Eastbourne Tory quits group amid fresh financial allegations

Cllr Patrick Warner 25th May 2011 E21147M ENGSNL00120110526173132
Cllr Patrick Warner 25th May 2011 E21147M ENGSNL00120110526173132

A Conservative councillor has resigned from the party whip this week after fresh financial details of his failed business were revealed.

Patrick Warner said on Wednesday night he would not be resigning from Eastbourne Borough Council where he represents the ward of Sovereign, but would remain as an independent councillor until the elections in May when he will not stand.

He told the Herald his commitment to public service was important to him, it had been a challenging time for him personally and he remained committed to keeping up payments on personally guaranteed business debts.

The resignation followed fresh calls for him to step down as it was revealed that when Mr Warner was the director at Sterling Automotive in Eastbourne, tax deducted from employees’ wages were not paid to HMRC, and two former friends of Mr Warner, ex-Meads councillor Nigel Goodyear and Paul Taylor, the son of Conservative stalwart Barry Taylor, who invested more than £100,000 between them, have been left out of pocket and never saw any returns on their investment.

Both men have called for Mr Warner to step down because they believe he is “dishonourable” and should not hold public office at Eastbourne Borough Council, as have a handful of other creditors who were told they have no chance of recouping their money.

Sterling Automotive Ltd went into liquidation in December 2011 with debts of more than £225,000.

Mr Warner, who now works as a business development manager with Brighton & Hove Bus & Coach Company, also hit the headlines last year when he was taken to court by Eastbourne Borough Council for not paying council tax on his home in St Lawrence Mews in Sovereign Harbour. He has county court judgements for thousands of pounds.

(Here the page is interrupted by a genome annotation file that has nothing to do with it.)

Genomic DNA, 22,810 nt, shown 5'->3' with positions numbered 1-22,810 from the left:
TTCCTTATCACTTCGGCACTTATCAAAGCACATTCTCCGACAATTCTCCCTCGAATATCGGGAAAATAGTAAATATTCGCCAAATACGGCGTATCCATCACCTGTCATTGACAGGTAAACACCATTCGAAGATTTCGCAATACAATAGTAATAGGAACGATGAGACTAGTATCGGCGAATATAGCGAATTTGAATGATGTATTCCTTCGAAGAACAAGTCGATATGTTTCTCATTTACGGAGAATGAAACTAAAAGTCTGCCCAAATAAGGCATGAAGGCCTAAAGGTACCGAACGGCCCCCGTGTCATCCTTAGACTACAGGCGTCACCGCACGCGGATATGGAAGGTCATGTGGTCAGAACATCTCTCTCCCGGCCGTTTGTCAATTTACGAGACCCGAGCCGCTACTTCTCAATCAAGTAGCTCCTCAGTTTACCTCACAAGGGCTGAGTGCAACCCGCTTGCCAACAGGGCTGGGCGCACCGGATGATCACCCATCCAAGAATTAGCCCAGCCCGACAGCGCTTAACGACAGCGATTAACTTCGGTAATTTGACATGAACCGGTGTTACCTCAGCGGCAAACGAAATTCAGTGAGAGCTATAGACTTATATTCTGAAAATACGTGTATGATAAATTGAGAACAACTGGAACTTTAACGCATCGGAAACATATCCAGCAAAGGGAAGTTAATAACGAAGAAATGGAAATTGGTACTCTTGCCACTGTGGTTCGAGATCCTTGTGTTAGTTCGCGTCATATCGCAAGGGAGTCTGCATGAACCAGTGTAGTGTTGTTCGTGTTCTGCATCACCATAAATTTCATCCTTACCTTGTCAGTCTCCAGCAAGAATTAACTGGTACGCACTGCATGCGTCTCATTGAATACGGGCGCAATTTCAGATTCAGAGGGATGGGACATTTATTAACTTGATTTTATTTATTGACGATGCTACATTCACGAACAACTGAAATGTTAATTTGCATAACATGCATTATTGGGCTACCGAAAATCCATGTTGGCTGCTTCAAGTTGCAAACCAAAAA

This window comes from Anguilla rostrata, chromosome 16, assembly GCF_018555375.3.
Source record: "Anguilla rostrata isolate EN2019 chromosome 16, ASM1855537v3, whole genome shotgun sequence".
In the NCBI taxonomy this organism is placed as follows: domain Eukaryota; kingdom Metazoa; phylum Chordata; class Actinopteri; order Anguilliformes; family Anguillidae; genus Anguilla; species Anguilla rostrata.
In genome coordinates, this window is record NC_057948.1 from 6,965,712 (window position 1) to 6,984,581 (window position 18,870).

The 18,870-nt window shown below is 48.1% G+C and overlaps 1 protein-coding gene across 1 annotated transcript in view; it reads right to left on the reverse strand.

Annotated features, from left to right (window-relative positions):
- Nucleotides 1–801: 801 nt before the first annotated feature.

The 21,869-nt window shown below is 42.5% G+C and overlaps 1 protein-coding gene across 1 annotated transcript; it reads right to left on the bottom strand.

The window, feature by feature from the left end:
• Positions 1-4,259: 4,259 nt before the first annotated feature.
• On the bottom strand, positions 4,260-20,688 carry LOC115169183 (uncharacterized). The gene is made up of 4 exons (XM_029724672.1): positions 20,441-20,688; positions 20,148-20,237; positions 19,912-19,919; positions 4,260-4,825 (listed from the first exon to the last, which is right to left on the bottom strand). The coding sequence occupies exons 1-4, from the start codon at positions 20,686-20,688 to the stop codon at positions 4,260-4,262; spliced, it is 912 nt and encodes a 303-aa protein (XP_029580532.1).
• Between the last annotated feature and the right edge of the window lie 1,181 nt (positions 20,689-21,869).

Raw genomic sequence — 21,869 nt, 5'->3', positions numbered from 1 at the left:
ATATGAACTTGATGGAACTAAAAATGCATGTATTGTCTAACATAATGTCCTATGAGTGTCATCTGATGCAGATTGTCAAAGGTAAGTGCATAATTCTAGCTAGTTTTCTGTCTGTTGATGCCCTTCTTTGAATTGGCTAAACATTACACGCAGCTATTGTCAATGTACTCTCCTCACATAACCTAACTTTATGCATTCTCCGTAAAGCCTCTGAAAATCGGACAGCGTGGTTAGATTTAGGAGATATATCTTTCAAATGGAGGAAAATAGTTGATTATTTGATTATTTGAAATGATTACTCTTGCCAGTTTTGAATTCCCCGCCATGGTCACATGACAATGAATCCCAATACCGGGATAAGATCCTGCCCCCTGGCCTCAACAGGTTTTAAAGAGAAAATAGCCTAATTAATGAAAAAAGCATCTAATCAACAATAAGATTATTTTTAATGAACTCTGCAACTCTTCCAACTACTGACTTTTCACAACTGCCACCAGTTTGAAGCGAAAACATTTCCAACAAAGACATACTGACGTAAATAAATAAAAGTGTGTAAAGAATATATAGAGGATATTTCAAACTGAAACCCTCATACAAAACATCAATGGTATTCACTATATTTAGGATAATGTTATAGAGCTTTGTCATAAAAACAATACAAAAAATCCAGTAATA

Nigel Goodyear, who quit as a Conservative councillor in April 2012 because of the business row with Mr Warner, said this week, “I appreciate that an unwise investment or an investment that subsequently fails, is one thing and happens every day: I accept that but the way I was deceived which is only now being made public is another thing altogether.

“Patrick Warner is currently elected to public office and so holds a position of trust and responsibility to the people of Eastbourne: a position I believe he is manifestly unfit for and should relinquish immediately.”

Paul Taylor, whose family became friends with the Warners in 2002, gave Patrick Warner cash to set up Sterling Automotive in 2006 and became a sleeping partner.

“Aside from all the money that my family has lost, the deepest cut for us is the personal betrayal,” he said this week.

“We were thrown together by tragic circumstances. We entered into the business on trust. We were told the business was growing and our money was being invested but it was all a house of cards and he was using the business account as his own personal account paying for holidays, handbags and shopping trips.